Tuesday, March 25, 2014

Self Portraiture and the Gift of a Face

my bedroom faces, college 1999

My mother, who doesn’t know what a selfie or Facebook is (she asked me if Facebook was really a book of faces, which it kind of is now) acts more like a troubled teenager than a grown woman.  Since I was a kid, I've seen the self-portraits she photographed whenever she was incredibly sad or smashed.  These were bummer pictures to see, of course, as her daughter, but I also admired how unabashed she was about them; they weren't hidden away in a box somewhere.  The one I remember most clearly, probably because I own it (she sent it to me when I was away at college) is a photo she took just after she'd cut off all her beautiful long hair. 

I also regularly took self-portraits when I was crying or really sad, when I was a teenager.  I liked how these photos looked and the idea that I'd created a work of art of sorts just by capturing myself in the act of crying; even as a young person, i was aware that the aesthetic rawness of art created by young people was of general interest, aesthetically, with the cool grownups I admired.  

I know that a lot of my friends also liked to take photos of themselves.  There was something so fascinating about a photo that is usually taken from an unflattering angle but still manages to show striking or unusually lovely facets of our faces.  

In college I got really into these self-portraits.  I moved to a new place every year, and whenever I decorated my new room, I always had a collection of photos of myself tacked to the wall near my pillow, with sad lyrics about loneliness written on them.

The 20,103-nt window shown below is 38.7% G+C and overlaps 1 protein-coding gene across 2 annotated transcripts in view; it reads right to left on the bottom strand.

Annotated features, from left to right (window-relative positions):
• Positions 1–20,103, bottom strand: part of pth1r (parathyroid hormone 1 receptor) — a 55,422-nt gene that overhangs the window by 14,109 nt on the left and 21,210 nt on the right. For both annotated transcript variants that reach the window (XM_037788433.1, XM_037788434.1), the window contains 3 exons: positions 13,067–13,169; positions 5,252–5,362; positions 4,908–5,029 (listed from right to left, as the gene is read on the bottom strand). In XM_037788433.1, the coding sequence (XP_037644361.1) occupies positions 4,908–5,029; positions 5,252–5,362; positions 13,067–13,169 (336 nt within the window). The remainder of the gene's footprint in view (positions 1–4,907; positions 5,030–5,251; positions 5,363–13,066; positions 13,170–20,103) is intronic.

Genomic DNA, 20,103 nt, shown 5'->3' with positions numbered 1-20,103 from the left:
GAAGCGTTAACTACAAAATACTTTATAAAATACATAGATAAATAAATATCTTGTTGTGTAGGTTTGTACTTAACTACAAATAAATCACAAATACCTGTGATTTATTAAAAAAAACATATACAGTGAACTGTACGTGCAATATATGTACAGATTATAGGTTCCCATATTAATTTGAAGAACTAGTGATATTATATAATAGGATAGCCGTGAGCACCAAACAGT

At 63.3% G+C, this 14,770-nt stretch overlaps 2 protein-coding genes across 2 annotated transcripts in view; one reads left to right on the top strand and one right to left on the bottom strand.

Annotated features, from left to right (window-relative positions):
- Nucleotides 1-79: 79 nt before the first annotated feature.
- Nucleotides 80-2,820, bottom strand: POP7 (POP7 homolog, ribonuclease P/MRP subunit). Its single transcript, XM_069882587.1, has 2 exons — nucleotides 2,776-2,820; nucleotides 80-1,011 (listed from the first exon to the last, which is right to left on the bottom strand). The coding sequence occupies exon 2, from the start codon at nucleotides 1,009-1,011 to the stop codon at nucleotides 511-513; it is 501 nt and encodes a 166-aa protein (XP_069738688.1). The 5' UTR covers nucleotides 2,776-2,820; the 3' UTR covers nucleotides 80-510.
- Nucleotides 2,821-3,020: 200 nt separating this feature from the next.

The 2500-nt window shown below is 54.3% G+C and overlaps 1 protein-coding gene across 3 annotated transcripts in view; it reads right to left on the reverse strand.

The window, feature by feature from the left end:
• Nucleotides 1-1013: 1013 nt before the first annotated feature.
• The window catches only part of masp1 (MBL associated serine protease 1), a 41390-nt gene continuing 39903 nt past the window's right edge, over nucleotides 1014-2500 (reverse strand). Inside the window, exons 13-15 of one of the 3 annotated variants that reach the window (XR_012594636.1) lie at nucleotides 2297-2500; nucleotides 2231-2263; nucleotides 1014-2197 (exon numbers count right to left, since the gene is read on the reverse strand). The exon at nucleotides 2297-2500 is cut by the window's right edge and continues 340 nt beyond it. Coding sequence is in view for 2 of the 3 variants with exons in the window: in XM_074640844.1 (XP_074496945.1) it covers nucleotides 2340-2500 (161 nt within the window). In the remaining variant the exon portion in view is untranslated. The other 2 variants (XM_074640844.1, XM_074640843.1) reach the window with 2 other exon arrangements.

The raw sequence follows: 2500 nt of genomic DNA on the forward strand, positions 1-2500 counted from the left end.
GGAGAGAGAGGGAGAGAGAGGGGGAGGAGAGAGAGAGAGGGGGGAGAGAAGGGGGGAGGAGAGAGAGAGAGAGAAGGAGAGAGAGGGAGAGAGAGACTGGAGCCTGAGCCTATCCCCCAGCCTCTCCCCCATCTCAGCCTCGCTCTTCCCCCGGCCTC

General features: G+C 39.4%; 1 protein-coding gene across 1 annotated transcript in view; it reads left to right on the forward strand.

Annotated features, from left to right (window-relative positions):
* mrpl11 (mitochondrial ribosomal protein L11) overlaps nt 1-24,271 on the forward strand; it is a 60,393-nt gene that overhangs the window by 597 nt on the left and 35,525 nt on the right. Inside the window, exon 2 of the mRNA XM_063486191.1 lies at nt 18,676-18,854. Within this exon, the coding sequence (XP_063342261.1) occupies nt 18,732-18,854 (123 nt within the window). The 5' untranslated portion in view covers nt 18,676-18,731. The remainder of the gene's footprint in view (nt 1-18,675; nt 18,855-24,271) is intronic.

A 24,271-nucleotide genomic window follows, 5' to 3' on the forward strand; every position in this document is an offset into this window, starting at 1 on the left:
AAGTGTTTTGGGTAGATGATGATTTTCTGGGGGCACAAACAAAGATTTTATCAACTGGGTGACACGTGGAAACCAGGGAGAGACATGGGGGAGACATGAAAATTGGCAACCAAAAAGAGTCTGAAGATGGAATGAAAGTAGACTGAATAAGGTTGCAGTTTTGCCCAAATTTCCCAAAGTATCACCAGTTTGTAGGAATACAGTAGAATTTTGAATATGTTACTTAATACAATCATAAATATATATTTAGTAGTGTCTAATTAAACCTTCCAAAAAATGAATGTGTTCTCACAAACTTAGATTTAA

Some were photos taken of me by friends, and some were self-portraits.  It was comforting to have these self-pitying and poetic loneliness reminders to look at as I drifted off the sleep; when I was alone, it felt sort of cozy to wallow.  And on the nights I wasn't alone, it was nice to look at the photos and silently say to them "Not alone tonight, Robins."  

Eventually I discovered the devastatingly witty and sad prose of Dorothy Parker, and as an art project, I went through all my old photo albums and put together all the self-portraits I had of me, mom and my friends in a notebook with appropriate Dorothy Parker quotes as a narrative for each picture.  It is the kind of art project that's sort of like "meh" unless you're young enough to think everything you do is genius, but I still think it's a neat book to look through.

 As we all know, "selfies" are the trend du jour, and, especially lately, a daily journalistic topic.  There is a psychological study that's been reported on lately, about how selfies are bad for a woman's self-esteem, and also that they have led to a trend in younger and younger women getting plastic surgery.  

Even though if know that the act of holding a camera away from your face as far as your arms can stretch and taking a picture of yourself is not some revolutionary idea, it never ceases to disappoint me how popular the selfie is right now, and I hope the next big Facebook trend becomes something I feel no slight bit of ownership over, like dick pics or close-up photos of tire treads. 

4 of my lonely, lovely robins that kept me company at night

1 comment:

  1. Completely know how you feel! After I discovered the word "selfie" existed, I vowed never to post another picture of myself on my blog.